Book Review: Round the Bend by Nevil Shute

       

Don’t think for a second that this cover
is indicative of its contents.

If I wasn’t a Nevil Shute fan myself (and if Nan wasn’t a fan), I would assume that Shute fans could be generally lumped together as being Gentleman Survivalists. Not the kind who hoard food in their heavily fortified and armed bomb shelters dug deep in some remote location, but the kind you might want around in a crisis. The kind of person who could navigate you safely to shore, or know which supplies to lay-in, which knot to tie, and which messages needed to be sent.  Indeed most of Shute’s novels revolve around some sort of crisis that allow his heroes and heroines to leap into action with a high degree of calm efficiency.

I find this extremely satisfying. There is something about the way his characters identify a problem, consider possible solutions, and then get on with the business at hand that appeals to my own way of dealing with problems. I don’t claim to be one of these efficient heroes, and I certainly don’t have the knowledge or experience to be a gentleman survivalist, but I can be pretty good in a crisis and I really don’t like to muck about or wait for a committee to figure out the best way to do things.

I am also attracted to people/characters who have practical skills. Which of us white collar types don’t envy the ability and knowledge of a carpenter or a plumber? And raise your hand if you have never been impressed by a stranger offering first aid to another stranger in need? I am impressed when anyone jumps into the fray and makes something right. Once I was at a wedding where the bride’s aunt and about three other church ladies fashioned an entirely new bridesmaid’s dress in about seven hours when the matron of honor showed up the day before the wedding about 3 sizes bigger than the original dress. And the list goes on. Aside from general organizational brilliance and being adept in the kitchen I don’t really have many skills that are useful in a crisis. (And speaking for those of us with organizational brilliance, our skills are often overlooked because everyone seems to think they can organize and prioritize. Unskilled folks don’t jump in and say “I can sew you a dress in seven hours” or “Let me through I don’t know first aid but I am going to try anyway”. But yet, you wouldn’t believe how many clueless people step forward thinking they can organize things.)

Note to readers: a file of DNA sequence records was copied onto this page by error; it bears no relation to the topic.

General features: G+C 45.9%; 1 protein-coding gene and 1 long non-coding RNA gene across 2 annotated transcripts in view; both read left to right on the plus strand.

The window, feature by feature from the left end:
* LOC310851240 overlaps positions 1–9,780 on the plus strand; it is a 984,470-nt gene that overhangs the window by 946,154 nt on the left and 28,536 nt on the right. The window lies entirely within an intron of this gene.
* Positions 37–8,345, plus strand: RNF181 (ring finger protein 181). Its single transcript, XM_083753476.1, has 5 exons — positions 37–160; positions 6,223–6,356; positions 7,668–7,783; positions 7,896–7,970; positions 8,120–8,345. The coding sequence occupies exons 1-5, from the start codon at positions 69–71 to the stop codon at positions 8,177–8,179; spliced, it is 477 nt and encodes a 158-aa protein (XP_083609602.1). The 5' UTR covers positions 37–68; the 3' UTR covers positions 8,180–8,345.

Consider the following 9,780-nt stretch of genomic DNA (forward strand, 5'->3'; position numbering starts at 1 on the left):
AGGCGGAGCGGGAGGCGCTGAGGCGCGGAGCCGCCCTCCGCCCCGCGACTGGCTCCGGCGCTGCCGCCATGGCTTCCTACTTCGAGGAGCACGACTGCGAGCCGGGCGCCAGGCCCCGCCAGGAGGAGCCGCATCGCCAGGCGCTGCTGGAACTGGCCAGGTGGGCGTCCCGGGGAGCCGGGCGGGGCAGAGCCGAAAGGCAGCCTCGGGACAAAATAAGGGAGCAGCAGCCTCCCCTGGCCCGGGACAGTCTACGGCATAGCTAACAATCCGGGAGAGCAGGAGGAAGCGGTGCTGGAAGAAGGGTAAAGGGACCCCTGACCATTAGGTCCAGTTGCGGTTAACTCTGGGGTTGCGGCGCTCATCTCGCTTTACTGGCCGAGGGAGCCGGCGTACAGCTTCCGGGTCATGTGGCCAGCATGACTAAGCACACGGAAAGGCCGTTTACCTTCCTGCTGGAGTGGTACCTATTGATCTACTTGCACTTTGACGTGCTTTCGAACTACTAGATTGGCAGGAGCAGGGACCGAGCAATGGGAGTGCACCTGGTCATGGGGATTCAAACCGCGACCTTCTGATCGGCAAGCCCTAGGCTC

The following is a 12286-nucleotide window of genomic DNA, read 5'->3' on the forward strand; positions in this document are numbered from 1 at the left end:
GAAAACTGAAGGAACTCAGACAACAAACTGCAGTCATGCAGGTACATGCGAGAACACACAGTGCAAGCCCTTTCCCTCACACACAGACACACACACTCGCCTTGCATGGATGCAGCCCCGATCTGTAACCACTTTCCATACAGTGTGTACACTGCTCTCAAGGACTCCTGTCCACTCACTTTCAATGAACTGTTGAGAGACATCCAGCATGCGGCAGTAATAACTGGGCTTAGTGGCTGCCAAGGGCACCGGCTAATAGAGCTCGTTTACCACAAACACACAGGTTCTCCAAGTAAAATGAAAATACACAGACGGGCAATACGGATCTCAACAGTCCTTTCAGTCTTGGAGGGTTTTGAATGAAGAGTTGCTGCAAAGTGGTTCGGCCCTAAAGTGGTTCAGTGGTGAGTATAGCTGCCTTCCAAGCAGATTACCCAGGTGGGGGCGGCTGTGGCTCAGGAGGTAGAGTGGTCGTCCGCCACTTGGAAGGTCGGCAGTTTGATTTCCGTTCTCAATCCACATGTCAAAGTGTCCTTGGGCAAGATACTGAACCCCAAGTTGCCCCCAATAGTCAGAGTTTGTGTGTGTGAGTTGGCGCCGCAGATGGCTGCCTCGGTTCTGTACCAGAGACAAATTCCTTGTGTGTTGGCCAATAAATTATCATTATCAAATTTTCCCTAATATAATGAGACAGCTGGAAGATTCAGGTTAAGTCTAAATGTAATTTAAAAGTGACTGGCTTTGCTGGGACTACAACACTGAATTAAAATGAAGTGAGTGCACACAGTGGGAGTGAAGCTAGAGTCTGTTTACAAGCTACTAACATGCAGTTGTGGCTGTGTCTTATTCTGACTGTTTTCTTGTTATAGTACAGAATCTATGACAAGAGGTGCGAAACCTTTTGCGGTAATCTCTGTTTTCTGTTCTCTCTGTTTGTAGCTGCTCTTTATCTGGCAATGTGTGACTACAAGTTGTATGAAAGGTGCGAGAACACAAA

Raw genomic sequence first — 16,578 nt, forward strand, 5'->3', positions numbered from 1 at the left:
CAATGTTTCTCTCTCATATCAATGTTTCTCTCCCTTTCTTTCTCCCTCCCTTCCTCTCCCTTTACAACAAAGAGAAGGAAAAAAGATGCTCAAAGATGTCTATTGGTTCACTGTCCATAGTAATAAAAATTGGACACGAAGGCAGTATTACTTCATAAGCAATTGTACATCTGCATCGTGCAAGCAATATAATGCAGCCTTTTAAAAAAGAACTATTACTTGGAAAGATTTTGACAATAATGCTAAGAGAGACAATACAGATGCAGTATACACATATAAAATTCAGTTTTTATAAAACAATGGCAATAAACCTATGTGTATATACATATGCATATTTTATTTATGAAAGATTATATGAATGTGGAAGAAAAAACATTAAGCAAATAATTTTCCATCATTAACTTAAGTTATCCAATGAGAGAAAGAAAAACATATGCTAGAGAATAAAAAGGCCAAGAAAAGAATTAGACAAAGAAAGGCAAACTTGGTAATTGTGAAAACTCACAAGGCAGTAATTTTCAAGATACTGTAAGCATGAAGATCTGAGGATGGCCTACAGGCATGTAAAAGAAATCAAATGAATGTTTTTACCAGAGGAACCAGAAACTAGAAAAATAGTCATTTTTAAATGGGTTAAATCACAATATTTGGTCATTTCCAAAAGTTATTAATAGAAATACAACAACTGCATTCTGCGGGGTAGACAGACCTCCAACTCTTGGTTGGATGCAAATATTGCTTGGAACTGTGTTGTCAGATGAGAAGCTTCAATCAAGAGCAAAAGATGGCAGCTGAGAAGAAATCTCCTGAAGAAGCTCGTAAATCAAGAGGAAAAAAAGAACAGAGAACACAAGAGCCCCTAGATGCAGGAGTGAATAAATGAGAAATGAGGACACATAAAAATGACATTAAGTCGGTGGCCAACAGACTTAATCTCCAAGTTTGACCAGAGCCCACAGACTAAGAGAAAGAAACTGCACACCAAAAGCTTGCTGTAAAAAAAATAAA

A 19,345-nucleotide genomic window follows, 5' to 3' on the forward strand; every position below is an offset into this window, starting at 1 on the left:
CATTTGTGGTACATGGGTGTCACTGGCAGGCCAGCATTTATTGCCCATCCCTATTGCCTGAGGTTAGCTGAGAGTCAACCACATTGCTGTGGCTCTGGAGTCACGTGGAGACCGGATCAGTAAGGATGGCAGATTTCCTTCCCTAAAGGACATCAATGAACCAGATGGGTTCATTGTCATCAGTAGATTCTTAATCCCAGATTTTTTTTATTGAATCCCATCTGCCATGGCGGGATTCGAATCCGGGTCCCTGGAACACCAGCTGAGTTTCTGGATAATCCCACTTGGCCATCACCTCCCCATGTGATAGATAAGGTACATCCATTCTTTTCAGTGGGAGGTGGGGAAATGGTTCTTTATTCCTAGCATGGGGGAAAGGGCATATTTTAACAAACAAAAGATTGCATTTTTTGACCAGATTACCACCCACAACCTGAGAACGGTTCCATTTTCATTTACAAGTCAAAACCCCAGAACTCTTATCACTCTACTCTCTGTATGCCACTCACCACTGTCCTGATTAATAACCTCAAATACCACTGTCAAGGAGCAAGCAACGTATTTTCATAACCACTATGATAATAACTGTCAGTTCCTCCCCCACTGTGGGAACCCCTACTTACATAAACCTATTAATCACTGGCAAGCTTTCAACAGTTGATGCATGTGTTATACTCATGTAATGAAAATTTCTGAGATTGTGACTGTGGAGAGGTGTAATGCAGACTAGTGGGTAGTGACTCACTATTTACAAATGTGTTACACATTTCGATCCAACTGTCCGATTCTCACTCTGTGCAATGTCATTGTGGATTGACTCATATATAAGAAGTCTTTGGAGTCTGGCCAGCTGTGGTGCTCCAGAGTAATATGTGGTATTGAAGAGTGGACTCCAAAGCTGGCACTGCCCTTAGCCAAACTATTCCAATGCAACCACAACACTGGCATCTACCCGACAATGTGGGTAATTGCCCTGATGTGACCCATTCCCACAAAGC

Not only does Shute’s background in engineering litter his psyche but I think much of his work has a World War II-induced keep calm and carry on kind of quality.

Round the Bend doesn’t deal with a crisis in the way many of Shute’s novels do, but it definitely has the same kind of can-do kind of quality. The novel focuses on Tom Cutter who moves from England to Bahrain with a beat up old plane to begin a transport company in the Persian Gulf. As he builds up his company he hires an “Asiatic” as his lead ground engineer who inspires his crew to bring God into their daily work. He is a Muslim, but his message is very ecumenical and he becomes a bit of a latter day prophet for flight and ground crews all over the near, middle, and far East. The novel also deals with Tom going native, or round the bend as it were. As with most Shute novels he also throws in a bit of pro-forma romance with a dedicated, highly capable girl. (Which no doubt serves as the inspiration for the wildly misleading cover art of this edition.)

Throughout the book Shute refers to pretty much anyone from that part of the world as “Asiatic” and it usually is used with an article in front of it like “he is an Asiatic” (like saying Barack Obama is “a Black”). The language sounds very wrong to modern ears. In other Shute novels his word choices are even worse. Because of this I have often wondered if Shute was a racist or just using the lame language of his time. I am happy to say that a passage or two in Round the Bend makes me think that Shute was not a racist at all–at least as it pertains to the “Asiatics”. I can’t find the spot in book now, but there was one passage in particular that I found quite progressive and made me think he isn’t a racist after all.